• Look around at what is available. Don't delay becoming involved in student activities. The personal benefits exceed the time demands of involvement. Participate in several activities before making any major commitments.
  • Explore with a friend. Having someone with you will make a new situation more comfortable and fun. Whether you attend an activity alone or with a friend, introduce yourself to the person who is leading the activity and to people around you.
  • Be an explorer. If you don't go looking for what you want, you're not likely to find it .

Getting Involved in Student Life

Most programming coordinated by the Office of Student Life and student organizations is funded through student fees. This money comes from you, the student, so if you ever wonder where those mysterious student fees go, the answer is they go right back to you for your benefit and enjoyment.

Why get involved?

It is extremely important to take advantage of the opportunity to become involved. It plays a very important part in broadening your college experience. When you are involved, you not only know what is happening, but also why and how it happened. The experience that you acquire by being an active student on campus will be invaluable to you later in life, both personally and professionally.

What's in it for me as a student?

Many College students are uncertain at some point in their college years about what occupation to pursue after graduation. One of the ways students can help themselves to find out what they really want as a career is to get involved in the various programs and organizations offered by the Office of Student Life.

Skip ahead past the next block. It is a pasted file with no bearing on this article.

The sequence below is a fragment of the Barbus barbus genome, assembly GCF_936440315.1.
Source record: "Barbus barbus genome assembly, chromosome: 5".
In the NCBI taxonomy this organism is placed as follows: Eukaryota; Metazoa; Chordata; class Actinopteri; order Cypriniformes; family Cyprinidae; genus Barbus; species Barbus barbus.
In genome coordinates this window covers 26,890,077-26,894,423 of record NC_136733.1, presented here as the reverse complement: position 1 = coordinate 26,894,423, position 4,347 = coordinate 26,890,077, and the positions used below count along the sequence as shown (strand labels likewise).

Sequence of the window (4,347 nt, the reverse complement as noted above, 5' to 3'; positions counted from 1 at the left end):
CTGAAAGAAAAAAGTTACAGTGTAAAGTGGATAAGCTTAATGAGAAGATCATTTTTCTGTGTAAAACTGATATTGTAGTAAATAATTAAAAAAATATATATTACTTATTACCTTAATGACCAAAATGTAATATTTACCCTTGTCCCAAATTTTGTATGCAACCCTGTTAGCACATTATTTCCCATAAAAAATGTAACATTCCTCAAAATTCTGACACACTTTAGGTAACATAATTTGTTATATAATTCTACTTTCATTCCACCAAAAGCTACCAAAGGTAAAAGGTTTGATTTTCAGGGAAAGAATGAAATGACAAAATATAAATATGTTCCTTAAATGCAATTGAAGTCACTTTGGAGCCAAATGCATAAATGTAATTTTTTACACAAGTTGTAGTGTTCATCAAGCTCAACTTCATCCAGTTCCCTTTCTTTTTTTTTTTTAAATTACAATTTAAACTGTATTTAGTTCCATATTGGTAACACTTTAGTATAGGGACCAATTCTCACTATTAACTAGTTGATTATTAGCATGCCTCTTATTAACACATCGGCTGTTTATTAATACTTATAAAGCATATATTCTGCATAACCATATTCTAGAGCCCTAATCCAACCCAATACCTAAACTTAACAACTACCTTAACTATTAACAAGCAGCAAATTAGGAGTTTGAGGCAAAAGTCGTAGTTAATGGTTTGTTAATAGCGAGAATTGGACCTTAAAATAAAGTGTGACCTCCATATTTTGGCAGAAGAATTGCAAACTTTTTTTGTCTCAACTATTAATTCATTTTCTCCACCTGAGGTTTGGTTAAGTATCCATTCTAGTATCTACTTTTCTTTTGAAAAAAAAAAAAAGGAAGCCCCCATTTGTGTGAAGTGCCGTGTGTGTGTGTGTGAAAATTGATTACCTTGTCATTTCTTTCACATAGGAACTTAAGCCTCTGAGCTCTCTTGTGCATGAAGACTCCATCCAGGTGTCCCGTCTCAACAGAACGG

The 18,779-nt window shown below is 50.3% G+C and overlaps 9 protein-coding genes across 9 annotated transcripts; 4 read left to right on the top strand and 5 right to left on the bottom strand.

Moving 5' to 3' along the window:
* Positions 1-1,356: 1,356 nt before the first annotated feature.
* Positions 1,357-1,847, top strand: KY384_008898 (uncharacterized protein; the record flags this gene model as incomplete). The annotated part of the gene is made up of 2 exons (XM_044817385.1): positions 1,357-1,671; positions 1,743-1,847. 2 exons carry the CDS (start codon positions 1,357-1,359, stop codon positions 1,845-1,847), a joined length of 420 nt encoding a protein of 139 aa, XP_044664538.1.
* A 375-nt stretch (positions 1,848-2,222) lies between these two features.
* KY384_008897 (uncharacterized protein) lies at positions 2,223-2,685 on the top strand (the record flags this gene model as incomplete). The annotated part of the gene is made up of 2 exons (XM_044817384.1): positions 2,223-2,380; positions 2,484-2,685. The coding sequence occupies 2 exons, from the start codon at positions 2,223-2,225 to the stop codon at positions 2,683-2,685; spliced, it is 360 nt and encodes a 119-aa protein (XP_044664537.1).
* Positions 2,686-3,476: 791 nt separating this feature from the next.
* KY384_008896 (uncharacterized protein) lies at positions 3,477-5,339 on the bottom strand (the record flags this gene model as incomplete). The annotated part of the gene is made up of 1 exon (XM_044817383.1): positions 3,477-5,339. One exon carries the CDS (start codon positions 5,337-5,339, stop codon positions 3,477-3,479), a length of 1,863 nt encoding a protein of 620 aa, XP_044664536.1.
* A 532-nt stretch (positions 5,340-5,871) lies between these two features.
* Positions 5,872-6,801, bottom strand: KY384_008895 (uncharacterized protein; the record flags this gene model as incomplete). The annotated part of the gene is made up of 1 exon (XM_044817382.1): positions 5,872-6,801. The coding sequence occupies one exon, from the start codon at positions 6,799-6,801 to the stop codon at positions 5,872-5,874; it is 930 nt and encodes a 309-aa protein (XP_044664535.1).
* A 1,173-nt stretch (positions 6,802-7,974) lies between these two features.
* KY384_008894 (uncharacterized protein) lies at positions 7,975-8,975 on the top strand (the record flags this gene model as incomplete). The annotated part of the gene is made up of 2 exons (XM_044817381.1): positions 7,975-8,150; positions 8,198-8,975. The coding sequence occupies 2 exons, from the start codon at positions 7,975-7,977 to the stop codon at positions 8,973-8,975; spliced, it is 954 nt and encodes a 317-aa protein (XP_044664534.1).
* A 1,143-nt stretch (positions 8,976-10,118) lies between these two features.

Remember, it's up to you to make the first move to get involved. Trying out different things, then you have a better chance of finding out what you like and don't like and you have a better idea of what you might choose as a career. Getting involved gives you the practical experience to put on your resume, not to mention the demonstrated leadership ability.

What Is the Difference Between a Club or Organization and an Interest Group?

There is a distinct difference between clubs and interest groups. The College officially recognizes clubs; Interest Groups are groups formed on a temporary basis and are not officially recognized by the college. Further clarification can be found below for the differences between clubs versus interest groups:

Clubs/Organizations

  • Clubs can generate funds through fundraisers and donations.
  • Clubs can have a club account through the Office of Student Life.
  • Clubs can use the college name to show its affiliation with the College.
  • Clubs can request funding from the Office of Student Life and the college for programs and club activities.
  • Clubs can reserve College facilities and utilize College resources for a variety of programming opportunities.
  • Clubs are featured in various publications of the college (Student Handbook, website, newspaper, etc.).

Interest Groups

  • Interest Groups cannot have a club account through the Office of Student Life.
  • Interest Groups cannot use the college name to show its affiliation with the College.

For Faculty, Administrators and Staff: Becoming a Club Advisor

If you are faculty, an administrator or staff on campus and would like to get more involved with clubs, organizations or interest groups on campus, please consider becoming an advisor! Throughout the year, students decide they would like to begin new clubs and organizations on campus, but they are not familiar with faculty interested in advising student organizations. If you are interested in becoming a student advisor please contact the Office of Student Life.

The Office of Student Life believes that student involvement in planning campus programs significantly enhances the value of these programs. We hope that this information is helpful to you. For further assistance or clarification on content, we encourage you to contact us at 703.323.3147 or stop by our office in Room 226, on the upper level of the CF Building.

Faculty Advisors

Disclaimer: